Photograph by Ellen Smith
Now she walks in quiet solitude the forest and the streams
Seeking grace in every step she takes
Her sight has turned inside herself to try and understand
The serenity of a clear blue mountain lake
Adapted from ‘Rocky Mountain High’ by John Denver
It was the serene, delicately foggy alpine passage on the tundra of Monarch Pass that sticks with me the most. A relatively small series of footsteps given all the miles walked, but ones in which consciousness, the watcher on the hill, swiftly expanded, shrouding me in the feeling of utter peacefulness. It was short but sweet, quite profound actually, one of those experiences that lives on as a visceral memory.
This was immediately preceding the steady descent, during the waning evening light, when my knees gripped my attention and didn’t let go for even a single step in the days and miles that followed. But that’s old news really: knees screaming at the occasional backpacker for reprieve, a reprieve that even the max amounts of Advil and Tylenol doesn’t touch. Suffering can take you to special places. Places where you are given the chance to embody processes like surrender, acceptance, resilience, and perseverance.
Life offers an abundance of opportunities to work through the many forms of suffering that exist. Diving into the details of a backpacker’s discomfort is not exactly high on the list of types of suffering that pull on one’s compassionate heart strings. I do think though that there is one thing about it worth looking at, and that is the uniqueness of having these kinds of experiences out in the awe-inspiring, vast expanse, and deep solitude of nature.
There’s no grasping for modern comforts. There are no real distractions. There’s just you, your pack, and whatever surrounds you. Sometimes it’s stunning and has you feeling exhilarated. Other times it really sucks and you just want to be plucked out of the situation, which of course you can’t so the more likely scenario is that you somehow just carry on until you are emptied enough of defeat to surrender and start letting acceptance wash over you. Acceptance of your situation, your limitations, the shadow sides of yourself, the fact that suffering in all its varied forms is simply a part of the human condition.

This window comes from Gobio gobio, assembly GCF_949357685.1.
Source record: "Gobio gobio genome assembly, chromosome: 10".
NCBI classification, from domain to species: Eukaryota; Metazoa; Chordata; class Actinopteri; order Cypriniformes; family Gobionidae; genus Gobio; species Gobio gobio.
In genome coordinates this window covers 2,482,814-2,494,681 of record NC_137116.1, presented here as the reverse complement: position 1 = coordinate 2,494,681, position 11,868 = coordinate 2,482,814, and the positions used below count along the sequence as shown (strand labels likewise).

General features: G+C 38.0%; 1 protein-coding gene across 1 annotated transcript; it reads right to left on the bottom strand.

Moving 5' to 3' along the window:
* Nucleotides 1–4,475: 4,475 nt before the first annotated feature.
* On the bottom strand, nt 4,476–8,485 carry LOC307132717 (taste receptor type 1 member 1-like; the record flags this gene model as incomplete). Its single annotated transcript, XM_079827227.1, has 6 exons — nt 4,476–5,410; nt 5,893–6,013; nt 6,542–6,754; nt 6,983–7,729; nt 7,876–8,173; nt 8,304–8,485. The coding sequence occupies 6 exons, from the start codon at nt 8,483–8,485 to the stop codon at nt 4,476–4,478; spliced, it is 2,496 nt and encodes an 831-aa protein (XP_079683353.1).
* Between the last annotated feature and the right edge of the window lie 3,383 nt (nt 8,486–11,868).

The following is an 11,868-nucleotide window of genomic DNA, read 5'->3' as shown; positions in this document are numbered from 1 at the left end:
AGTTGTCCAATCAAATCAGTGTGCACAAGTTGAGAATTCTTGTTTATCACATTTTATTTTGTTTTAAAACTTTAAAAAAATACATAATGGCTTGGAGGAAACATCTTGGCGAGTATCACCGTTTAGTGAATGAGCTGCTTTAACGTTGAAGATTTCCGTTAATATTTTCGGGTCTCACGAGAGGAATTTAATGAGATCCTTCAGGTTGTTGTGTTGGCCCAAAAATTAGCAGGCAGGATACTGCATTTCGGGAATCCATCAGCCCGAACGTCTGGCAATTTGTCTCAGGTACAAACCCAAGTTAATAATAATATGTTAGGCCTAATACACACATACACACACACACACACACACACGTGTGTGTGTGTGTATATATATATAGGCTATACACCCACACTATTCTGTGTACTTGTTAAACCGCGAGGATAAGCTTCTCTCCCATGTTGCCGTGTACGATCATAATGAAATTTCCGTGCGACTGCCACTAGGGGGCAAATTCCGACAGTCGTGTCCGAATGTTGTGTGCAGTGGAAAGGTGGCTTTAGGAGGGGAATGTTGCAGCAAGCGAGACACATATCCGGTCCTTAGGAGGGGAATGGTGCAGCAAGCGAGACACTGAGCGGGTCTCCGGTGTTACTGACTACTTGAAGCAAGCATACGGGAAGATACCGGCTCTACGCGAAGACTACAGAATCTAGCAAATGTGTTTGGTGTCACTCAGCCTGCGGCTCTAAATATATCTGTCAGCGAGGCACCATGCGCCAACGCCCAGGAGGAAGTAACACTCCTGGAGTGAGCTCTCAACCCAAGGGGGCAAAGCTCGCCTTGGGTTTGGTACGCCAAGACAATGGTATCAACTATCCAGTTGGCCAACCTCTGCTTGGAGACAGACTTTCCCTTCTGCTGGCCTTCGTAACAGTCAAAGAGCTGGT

The starkness of solitude in nature offers you a reflection of your inner state, and can quickly put things in perspective in a simultaneously soft and harsh way. Harsh in the hardness and unrelenting side of nature, that feels bone dry and unnerving. And soft in the nurturing, fluid demeanor of Mother Nature and all her creatures.
“When, at long last, we gaze into our own depths, we see the same kind of enchantment and resilience we see in undisturbed nature. And when we journey far enough from the routines of our civilized lives – in space or in cultural distance, far enough, that is, into wilderness – we see reflected back to us the essential qualities of our deepest selves”.from Soulcraft by Bill Plotkin
The variety of what each day on the trail can be like is really just like the rest of everyday life. Some are super pleasant, some are extraneously hard, some feel like elation, others like monotony, one hill is like a dance, the next mountain like a wall. I found solace in birds, water, the scent of the forest, a rainfall, the crisp cool air, the top of a pass, really nutritious food, my hiking friend. Solace in the simplicity of choices each day, just putting one foot in front of the other over-and-over, finding synchronicity with nature, just being. These solaces carried me through some tough spots and fueled resilience and perseverance, they did not however help with the fact that I had blown through anything in my first aid kit that would help with blisters.
Joining up at the end of a long hiking day with my faster moving friend to a heartfelt “Hello. Hi. I’m glad you’re here” was the soothing balm I needed. The relief, lightness and absolute joy of finally putting down my pack for the day, taking off my shoes and socks. The routine of setting up the tent and making an absolutely outstanding dinner (seriously, we’ve got the backpacking dinner thing down). Watching my friend lob her rock up hoping for the perfect bear hang. Washing away the salty mixture of sweat and tears in whatever mountain water was nearby. Laying horizontal, finally, in the tent. Listening to the thunder dance around us and the rain knock on the rainfly. Then the silence, maybe a howl from nearby coyotes, the smell of the rich, cool mountain earth and air. In this bliss, I almost forget about my knees and the pain I endured that day, almost.